The Districts Dime

More DC Residents Have Health Insurance, New Census Data Show

September 13th, 2016 | by Jodi Kwarciany

For the second year, the share of District residents without health insurance got smaller, according to data released today by the U.S. Census Bureau. Just 3.8 percent of DC residents lacked health coverage in 2015, compared with 6.7 percent in 2013. While there’s still progress to be made, that’s equivalent to about 17,000 more residents having health coverage.

District leaders should be applauded for leading the way in providing affordable insurance options for nearly all residents, resulting in DC having the second highest rate of insured in the country, behind only Massachusetts. Much of DC’s success can be attributed to its array of insuranStock Photo 14852ce options that have expanded as a result of federal health reform. DC’s Medicaid program now covers nearly all adults with incomes below 200 percent of the poverty line (less than $40,320 for a family of three). Nearly a third of DC residents get their health coverage from Medicaid, including two out of every three children. In addition, low-income DC residents not eligible for Medicaid can get coverage through the Healthcare Alliance program, and others may qualify for subsidies to pay for private insurance through DC Health Link, the city’s health insurance exchange.

There is no doubt that having health insurance makes a difference, according to a growing body of research. Having Medicaid coverage improves health, increases use of preventive care and screenings, and reduces financial hardship. It also improves children’s long-term educational outcomes and earnings as adults.

Despite these gains, there are 25,000 District residents who still lack health coverage, and there are steps the District should take to reduce that number over the next year. We previously noted that certain individuals are more likely to lack insurance, such as people who live outside, face language barriers, or have less than a 9th grade education. In addition, many residents face challenges in applying for or renewing benefits, especially in the Healthcare Alliance. The Alliance’s restrictive eligibility processes appear to have led thousands of eligible residents to go without health insurance. More work is needed not only to reach those who remain uninsured, but also to reduce the potential barriers that prevent them from enrolling, re-enrolling, and ultimately accessing care.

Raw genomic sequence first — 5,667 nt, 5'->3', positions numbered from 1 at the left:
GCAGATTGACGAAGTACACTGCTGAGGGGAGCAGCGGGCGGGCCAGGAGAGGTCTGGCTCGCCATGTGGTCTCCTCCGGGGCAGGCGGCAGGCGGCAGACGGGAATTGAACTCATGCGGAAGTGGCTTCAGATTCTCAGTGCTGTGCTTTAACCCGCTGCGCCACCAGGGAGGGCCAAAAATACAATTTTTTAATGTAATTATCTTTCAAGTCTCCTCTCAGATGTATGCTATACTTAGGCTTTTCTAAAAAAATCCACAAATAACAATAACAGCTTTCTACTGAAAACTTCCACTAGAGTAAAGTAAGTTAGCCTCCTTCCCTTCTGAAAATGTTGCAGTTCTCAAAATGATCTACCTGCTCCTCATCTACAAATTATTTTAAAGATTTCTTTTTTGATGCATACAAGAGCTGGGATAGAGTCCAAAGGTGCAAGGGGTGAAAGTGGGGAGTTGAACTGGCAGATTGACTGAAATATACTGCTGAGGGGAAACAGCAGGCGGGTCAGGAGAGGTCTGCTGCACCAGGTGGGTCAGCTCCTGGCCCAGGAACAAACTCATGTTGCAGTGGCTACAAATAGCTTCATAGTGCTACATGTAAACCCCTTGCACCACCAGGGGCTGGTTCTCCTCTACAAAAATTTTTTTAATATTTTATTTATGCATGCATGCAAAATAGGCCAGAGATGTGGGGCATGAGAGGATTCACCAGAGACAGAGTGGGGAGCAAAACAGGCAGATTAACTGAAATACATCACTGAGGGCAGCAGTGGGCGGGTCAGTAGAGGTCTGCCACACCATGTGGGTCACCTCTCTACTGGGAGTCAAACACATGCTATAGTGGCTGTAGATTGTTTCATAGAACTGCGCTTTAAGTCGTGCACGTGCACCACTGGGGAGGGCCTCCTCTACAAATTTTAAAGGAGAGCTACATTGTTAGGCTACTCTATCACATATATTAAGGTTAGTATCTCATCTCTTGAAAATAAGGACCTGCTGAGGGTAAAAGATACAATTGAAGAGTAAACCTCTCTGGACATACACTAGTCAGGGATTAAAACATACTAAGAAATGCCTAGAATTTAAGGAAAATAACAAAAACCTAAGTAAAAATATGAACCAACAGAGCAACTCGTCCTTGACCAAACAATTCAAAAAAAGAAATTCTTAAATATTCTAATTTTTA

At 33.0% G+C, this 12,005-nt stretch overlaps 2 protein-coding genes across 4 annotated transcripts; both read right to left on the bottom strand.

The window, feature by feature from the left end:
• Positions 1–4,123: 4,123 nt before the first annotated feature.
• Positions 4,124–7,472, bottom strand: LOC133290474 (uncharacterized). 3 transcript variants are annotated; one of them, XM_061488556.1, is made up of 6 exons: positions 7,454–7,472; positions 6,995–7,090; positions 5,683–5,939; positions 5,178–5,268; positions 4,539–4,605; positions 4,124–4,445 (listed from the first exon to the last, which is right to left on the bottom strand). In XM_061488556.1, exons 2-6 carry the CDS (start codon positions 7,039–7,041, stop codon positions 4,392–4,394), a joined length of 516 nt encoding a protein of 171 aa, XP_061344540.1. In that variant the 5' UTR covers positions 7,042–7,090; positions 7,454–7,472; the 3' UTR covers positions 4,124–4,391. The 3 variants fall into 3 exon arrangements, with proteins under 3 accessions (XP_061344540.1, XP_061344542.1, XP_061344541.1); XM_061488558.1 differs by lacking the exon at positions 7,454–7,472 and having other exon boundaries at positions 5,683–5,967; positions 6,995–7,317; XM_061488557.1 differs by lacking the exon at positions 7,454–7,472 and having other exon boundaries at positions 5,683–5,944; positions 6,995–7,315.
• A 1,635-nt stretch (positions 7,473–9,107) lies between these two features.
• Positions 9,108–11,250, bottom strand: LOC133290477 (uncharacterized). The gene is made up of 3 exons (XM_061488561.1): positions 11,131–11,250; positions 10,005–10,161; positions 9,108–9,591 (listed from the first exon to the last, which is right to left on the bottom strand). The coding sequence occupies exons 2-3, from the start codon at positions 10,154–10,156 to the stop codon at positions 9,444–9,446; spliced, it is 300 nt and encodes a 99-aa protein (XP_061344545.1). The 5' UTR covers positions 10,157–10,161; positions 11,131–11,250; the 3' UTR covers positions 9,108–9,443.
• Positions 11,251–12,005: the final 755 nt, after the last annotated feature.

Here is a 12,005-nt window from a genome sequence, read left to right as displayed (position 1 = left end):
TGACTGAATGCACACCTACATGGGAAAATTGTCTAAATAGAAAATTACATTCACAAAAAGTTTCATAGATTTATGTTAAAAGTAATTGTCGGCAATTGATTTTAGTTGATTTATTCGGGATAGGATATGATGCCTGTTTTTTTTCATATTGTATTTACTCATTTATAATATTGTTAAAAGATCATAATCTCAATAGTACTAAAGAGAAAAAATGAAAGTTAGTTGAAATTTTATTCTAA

The 2015 health insurance coverage estimates are the first of two data releases from the U.S. Census Bureau this week. For more information on poverty trends in the District, tune in to the District Dime this Thursday for our extended commentary.

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How to Build Affordable Housing Without an Expiration Date

September 12th, 2016 | by Claire Zippel

A promising new policy can help preserve DC’s disappearing affordable housing – by requiring that all housing built with government support be kept affordable forever, instead of only for a set number of years, as is often the case right now. Last week, DC area housing leaders discussed the how’s and why’s of “permanent affordability” at a roundtable convened by Enterprise Community Partners, Urban Institute, the Coalition for Smarter Growth, and DCFPI. District leaders should adopt this forward-thinking permanent affordability policy to break the cycle of building affordable housing, only to risk losing it when affordability requirements expire.